It’s not like taking a picture that is limited to the size of a phone. Theres no scaling factor in your memory of what it looks like, as is used in a map.

Our major point is that we do not deny the role of brain in the functioning of the spirit. But we believe that they are tools that are used by the soul. The one who acts upon is the soul.
In order to further elucidate this point, consider this question:

Question 1: Does anything exist outside of us or not?

Sophists of the past used to say that there is no reality – everything is mentally constructed. This is a wrong approach and generally has been rejected by all classes of academics today.

Question 2: Do we have access and are aware of the reality outside of us?

Some accept that there is a reality outside, but we cannot truly access it. Even materialists reject this notion. They believe we can interact and be aware of the outside world.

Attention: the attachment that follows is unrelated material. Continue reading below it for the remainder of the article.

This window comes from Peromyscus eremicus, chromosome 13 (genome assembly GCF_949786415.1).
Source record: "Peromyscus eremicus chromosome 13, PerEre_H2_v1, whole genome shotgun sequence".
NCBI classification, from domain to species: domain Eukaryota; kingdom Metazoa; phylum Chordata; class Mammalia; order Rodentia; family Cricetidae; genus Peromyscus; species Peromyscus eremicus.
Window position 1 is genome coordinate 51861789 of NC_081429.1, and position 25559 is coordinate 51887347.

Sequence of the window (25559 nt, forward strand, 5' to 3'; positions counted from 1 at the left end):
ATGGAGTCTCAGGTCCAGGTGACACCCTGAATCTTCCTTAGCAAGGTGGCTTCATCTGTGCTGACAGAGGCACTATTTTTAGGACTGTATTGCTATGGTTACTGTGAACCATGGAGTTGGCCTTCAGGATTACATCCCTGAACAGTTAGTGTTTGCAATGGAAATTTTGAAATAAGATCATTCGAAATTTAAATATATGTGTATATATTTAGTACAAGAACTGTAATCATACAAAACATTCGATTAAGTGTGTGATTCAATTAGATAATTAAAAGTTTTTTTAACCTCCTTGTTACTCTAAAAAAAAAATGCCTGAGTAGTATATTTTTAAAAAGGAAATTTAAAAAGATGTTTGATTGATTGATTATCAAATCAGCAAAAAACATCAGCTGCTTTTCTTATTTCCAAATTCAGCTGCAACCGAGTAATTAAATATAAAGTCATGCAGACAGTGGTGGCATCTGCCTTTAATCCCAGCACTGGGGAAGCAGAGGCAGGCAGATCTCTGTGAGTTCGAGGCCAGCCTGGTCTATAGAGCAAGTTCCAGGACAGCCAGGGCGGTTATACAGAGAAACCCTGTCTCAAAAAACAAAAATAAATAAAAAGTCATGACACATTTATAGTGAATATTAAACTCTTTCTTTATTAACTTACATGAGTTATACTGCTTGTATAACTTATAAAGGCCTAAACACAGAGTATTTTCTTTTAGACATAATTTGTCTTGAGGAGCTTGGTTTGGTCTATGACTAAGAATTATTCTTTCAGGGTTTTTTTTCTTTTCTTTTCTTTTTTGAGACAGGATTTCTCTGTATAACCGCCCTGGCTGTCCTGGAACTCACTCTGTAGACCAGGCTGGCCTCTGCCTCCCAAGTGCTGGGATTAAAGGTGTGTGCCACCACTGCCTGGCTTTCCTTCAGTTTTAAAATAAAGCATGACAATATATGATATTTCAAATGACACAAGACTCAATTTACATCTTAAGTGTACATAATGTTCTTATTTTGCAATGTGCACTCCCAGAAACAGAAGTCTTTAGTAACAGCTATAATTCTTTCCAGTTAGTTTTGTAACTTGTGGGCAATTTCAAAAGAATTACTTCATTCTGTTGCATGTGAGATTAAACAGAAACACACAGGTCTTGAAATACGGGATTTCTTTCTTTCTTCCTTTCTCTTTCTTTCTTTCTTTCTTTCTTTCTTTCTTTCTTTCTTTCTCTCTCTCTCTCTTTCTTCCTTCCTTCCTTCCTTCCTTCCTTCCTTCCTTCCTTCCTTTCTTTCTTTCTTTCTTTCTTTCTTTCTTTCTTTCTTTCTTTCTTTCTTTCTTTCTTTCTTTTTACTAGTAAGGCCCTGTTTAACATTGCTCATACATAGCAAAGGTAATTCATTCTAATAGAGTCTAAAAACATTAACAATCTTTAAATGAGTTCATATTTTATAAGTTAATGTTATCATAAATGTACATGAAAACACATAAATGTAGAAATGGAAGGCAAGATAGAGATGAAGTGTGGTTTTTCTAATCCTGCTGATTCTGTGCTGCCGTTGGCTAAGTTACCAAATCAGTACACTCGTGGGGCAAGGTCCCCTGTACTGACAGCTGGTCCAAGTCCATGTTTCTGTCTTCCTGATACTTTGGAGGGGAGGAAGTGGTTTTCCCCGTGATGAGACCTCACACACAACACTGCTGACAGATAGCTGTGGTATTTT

Question 3: How do we come to know the outside world?

The outside world does not come in its entirety into our mind.

Rather, a picture that represents that reality comes into our mind.

This is a distinguishing characteristic about this image. If this image was purely a product of the physic-chemical reaction of the brain, it would not be able to accurately represent that window of reality to the outside world.


Because if it is action/interaction of the brain cells and the outside world, it will be affected by the outside world – but it will not be able to capture it. Like the stomach, which just interacts with the food and goes through a digestive process.

But this picture is completely something different. It’s not simply a reaction nor a shadow. This picture is somehow taking on the reality in its entirety that is on the outside – this is not possible for the brain to do this on its own.

Partially the brain is certainly involved.

However, the whole picture which is in fact a window into reality is so much more than that.


We know ourselves by direct knowledge and not something we visualise or conceptualise.
When we think of others that are in our life, it is constructed of an image of different facts that we associate with that individual.

Our knowledge about ourselves, however, is a lived experience and something that is continuously present for us. This relates to the discussion we had surrounding the ‘I’ and ‘My’ and what this truly represents.